On Friday night I went for a quick tour of this year’s Vancouver International Auto Show, on until April 3, hosted for the first time at the beautiful downtown Vancouver Convention Centre. While the show has been around for — believe it or not — more than 90 years in some form or another, it has made the convention centre its temporary home while BC Place undergoes surgery.
I spoke to show director Paul McGeachie beforehand, who summed up the theme this year in one sentence.
“This year, more than any year, it’s about power — whether it be electric power, hybrid power, gas power or diesel power.”
Clean, green machines
There was definitely an incredible mix of vehicle types, more than I had seen in any car shows I’ve attended. Electric and hybrids seemed to take centre stage. There is a small but striking BC Hydro display exhibiting a residential electric vehicle charging station on the main level, where a Mitsubishi i MiEV immediately caught my eye — a five-door electric hatchback that looks like the Smart Fortwo‘s curvier, more attractive cousin.
BC Hydro is another recent addition to the auto show, McGeachie said.
“Hydro has become an important partner because as the factory guys do all the electric vehicles, the questions people ask are ‘so where can I plug it in?’ ‘How’s it going to work?’ ‘How much is it going to cost?'”
The venue was a hub of activity even at 9 p.m. A diverse crowd milled about: gearhead dads with their kids, the younger tuner generation toting professional-looking cameras, girlfriends and wives glancing at their partners with can-we-go-yet eyes.
Unbeknownst to me, many visitors actually go to Vancouver’s auto show — the third largest in Canada after Montreal and Toronto — as a kind of window shopping experience.
“Over half the people that come into the show have delayed their purchase [of a vehicle] until they come to the auto show,” McGeachie said. “You can’t actually buy a car here, [but] this is the only place the consumer gets to chat to factory representatives.”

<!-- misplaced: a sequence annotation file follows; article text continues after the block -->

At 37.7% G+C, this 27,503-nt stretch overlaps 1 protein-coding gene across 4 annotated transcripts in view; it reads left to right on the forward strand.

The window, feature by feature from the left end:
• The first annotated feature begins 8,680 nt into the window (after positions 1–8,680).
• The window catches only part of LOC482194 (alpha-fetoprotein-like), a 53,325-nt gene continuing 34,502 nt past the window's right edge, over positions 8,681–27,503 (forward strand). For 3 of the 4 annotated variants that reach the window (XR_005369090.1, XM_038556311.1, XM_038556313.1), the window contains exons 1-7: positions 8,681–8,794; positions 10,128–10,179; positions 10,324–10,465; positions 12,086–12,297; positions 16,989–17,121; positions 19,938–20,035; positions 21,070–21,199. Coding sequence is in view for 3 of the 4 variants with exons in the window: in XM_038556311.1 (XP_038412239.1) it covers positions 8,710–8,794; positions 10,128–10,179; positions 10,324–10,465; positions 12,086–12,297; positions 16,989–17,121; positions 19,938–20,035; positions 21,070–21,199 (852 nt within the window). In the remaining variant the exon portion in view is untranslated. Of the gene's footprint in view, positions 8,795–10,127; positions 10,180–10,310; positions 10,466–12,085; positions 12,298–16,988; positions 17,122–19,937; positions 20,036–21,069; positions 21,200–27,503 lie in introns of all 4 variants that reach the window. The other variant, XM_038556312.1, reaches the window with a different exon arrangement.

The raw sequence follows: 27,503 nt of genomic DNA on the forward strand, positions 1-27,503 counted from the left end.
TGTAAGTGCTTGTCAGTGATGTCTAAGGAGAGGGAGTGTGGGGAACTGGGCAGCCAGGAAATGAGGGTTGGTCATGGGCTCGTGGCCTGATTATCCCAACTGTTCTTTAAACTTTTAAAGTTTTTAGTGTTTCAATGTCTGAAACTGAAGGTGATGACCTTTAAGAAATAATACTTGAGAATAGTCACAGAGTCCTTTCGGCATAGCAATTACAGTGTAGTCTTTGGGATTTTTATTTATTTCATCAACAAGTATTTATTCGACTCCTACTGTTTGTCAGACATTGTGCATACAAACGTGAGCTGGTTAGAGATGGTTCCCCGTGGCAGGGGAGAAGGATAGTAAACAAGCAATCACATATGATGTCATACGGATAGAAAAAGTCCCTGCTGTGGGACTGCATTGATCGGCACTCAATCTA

Even though environmentally-friendly autos are the trendy newcomers to the scene, sleek and fast gas-guzzlers remain the cool kids. A large group of people were gathered around a roped-off gleaming white Lexus LFA, Lexus’ first entry into the supercar world. Boasting a 4.8-litre V-10 engine pumping out 560 horsepower, it would be rare to find someone, car enthusiast or not, who wouldn’t want to be one of the lucky 500 people able to pre-buy one last year.
Other popular spots were any areas that had souped-up rides or racecars. Some manufacturers like Honda showe
d off factory performance-enhanced vehicles like the new Honda CRZ, a sport hybrid coupe, and the 2012 Civic Si concept. Toyota had a battle-tested Formula car proudly exhibited that I would have loved to climb into.
Aside from cars, other things kept guests entertained. There were a few vendor booths scattered about selling license plate frames, T-shirts and cellphones; BMW had a neat OEM wheel wall display; I think it was Ford that even had a popular foosball table set up.
In other words, there was something for everyone at VIAS ’11, and I don’t think anyone left empty handed: most companies were giving away those environmentally-friendly tote bags that seem to be so popular nowadays. My favorite memory of the show? The young fellow who was insistent that I enter my Facebook account into his Honda-issued iPad for the chance to win a new Civic Si, to which I replied “I already have one (I really do.)”
“Fair enough,” he said.